Billy Taylor: Taylor Made Jazz

Melodic warmth and soul are to the fore in a set of swing, Latin and smoky ballad featuring such luminaries as Clark Terry and Johnny Hodges


Famed for his memorable 1964 tune I Wish I Knew How It Would Feel to Be Free (which later became the theme to a long-running BBC film review show), North Carolina-born pianist Billy Taylor began his pro career in 1944 as sideman to the likes of Ben Webster, Dizzy Gillespie and Latin luminary, Machito in New York City. After a spell in Europe touring  with Don Redman, Taylor returned to the Big Apple to work with Sylvia Syms and Billie Holiday before taking the throne as the longest-serving pianist at Birdland, where he played with, amongst others, Stan Getz, John Coltrane, Miles Davis and Charlie Parker.

While his credentials as sideman were impressive, much of Taylor’s experience in the studio was as leader. Indeed, between Piano Panorama (for Atlantic) in 1951 and 1959’s Taylor Made Jazz (originally issued on the short-lived Argo label), Taylor released a staggering 18 solo albums, each contrasting stylistically. Arranged by bassist Johnnie Pate, the eight Taylor-composed originals that make up the instantly appealing Taylor Made Jazz bounce between mid-tempo swing, Latin and smoky ballads.

From the opening bars of the bop-melodic Biddy’s Beat, featuring strong solos from the core trio of Taylor, Earl May on bass and Ed Thigpen on drums, there is an unmistakable Ellington small-group vibe to this recording. This comes as no surprise given that the extended horn section hired for this date are all former Ellington alumni – Johnny Hodges, Paul Gonsalves, Brit Woodman, Willie Cook, Harry Carney and also the great Clark Terry – who blows his unmistakable scat-style lines to the five of the more uptempo tunes here.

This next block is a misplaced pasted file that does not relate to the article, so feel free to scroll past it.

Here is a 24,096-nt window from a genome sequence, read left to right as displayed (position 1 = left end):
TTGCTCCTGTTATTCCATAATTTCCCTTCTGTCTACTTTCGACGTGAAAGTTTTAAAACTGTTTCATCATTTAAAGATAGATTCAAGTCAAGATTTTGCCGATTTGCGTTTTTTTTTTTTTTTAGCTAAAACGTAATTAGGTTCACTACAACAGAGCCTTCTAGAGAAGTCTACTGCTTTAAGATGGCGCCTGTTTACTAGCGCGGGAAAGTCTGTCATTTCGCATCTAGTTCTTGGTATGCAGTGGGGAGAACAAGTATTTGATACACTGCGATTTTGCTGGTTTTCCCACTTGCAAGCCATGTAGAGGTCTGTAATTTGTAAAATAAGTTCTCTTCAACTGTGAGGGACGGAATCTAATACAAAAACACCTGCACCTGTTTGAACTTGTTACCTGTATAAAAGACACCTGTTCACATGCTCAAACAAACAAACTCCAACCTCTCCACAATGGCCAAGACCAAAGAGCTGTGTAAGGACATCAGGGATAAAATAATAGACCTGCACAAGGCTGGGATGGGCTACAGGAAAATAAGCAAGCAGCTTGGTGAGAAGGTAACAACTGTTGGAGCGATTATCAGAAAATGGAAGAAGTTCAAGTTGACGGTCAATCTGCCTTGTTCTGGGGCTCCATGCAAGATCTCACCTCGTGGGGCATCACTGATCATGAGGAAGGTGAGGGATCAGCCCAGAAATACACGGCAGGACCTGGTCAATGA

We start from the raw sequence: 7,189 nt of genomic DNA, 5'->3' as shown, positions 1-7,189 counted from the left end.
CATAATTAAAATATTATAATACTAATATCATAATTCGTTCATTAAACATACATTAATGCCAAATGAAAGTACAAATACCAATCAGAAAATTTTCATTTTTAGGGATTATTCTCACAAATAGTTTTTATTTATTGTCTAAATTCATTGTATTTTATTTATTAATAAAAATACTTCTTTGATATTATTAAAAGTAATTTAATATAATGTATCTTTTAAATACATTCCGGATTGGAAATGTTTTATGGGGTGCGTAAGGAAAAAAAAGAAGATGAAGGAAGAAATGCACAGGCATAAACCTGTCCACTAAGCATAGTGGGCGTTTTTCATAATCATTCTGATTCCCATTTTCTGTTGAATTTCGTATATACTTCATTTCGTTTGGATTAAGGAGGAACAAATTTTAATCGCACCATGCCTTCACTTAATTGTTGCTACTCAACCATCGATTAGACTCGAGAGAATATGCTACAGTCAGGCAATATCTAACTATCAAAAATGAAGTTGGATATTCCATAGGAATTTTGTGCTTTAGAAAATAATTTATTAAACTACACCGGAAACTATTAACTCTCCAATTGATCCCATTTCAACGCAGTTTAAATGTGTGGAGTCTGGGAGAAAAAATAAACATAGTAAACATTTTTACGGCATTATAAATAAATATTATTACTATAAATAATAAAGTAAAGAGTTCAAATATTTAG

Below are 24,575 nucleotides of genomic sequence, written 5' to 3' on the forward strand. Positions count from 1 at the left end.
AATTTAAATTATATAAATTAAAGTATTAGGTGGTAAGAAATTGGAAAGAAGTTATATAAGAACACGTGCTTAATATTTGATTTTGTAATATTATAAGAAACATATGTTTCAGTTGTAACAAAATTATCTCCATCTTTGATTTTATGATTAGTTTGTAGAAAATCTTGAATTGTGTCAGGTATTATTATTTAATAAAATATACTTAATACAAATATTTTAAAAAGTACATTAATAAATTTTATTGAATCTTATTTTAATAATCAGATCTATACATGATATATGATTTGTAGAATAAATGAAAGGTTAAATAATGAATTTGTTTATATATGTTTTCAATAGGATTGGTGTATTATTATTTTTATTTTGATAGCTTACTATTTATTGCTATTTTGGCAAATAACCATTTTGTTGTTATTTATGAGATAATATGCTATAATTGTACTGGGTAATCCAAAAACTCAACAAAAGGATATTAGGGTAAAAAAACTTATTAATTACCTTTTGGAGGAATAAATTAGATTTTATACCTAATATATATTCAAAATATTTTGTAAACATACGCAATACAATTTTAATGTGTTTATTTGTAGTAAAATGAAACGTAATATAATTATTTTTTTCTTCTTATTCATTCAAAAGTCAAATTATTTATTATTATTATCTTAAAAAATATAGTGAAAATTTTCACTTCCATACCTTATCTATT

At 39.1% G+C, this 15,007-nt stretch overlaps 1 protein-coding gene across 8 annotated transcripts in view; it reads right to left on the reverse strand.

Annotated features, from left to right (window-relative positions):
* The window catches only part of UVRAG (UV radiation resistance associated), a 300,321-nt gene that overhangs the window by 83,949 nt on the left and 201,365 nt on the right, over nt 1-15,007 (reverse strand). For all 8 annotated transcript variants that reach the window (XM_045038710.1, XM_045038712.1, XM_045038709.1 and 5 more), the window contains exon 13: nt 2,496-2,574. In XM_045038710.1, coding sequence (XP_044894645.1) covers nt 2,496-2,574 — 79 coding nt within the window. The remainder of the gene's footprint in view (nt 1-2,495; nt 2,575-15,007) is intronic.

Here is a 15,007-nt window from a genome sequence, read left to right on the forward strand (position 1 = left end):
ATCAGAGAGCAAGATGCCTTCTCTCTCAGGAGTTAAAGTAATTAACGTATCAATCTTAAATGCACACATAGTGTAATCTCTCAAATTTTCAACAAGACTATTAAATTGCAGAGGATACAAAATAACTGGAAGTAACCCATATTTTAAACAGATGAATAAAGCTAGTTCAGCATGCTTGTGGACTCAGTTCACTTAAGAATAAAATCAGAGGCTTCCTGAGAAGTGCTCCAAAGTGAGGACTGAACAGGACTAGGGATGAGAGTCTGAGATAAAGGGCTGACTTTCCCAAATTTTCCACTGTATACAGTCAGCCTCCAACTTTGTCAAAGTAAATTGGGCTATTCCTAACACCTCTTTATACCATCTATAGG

These more upbeat tracks – Biddy’s Beat plus the sassy Daddy-O, Latin-laced blueser Cu-Blu and bop-fast Tune For Tex – all stand up strongly melodically and benefit from the defined snap of May and Thigpen’s tight accompaniment. Both as soloist or accompanist, Taylor too plays well throughout, his lyrical lines and use of space in turn bringing about some nice interplay and solos from the horns in particular.

As swing discs go, this criminally overlooked release is a go-to record from an era that produced some of the best post-bop records, but it would be fair to say the set’s ballads, spotlighting just the trio and the sublime sounding Hodges, reveal themselves as the album’s highlights. Over a the swish of brushes, warm bass and Taylor’s soft tinkling and delicately placed chords, Hodges is at his most soulful blowing over Theodora, Can You Tell By Looking At Me and the Strayhorn-style Daydreaming – tunes that sound like Taylor personally penned them for the acclaimed altoist. Essential listening.

Biddy’s Beat; Theodora; Mood For Mendes; Daddy-O; Day Dreaming; Cu-Blu; Can You Tell By Looking At Me; Tune For Tex (30.34)
Taylor (p); Clark Terry, Willie Cook (t); Britt Woodman (tb) Johnny Hodges (as); Paul Gonsalves (ts); Harry Carney (bs); Earl May (b); Ed Thigpen (d). Chicago, 17 November 1957.
Fresh Sound Records FSRCD111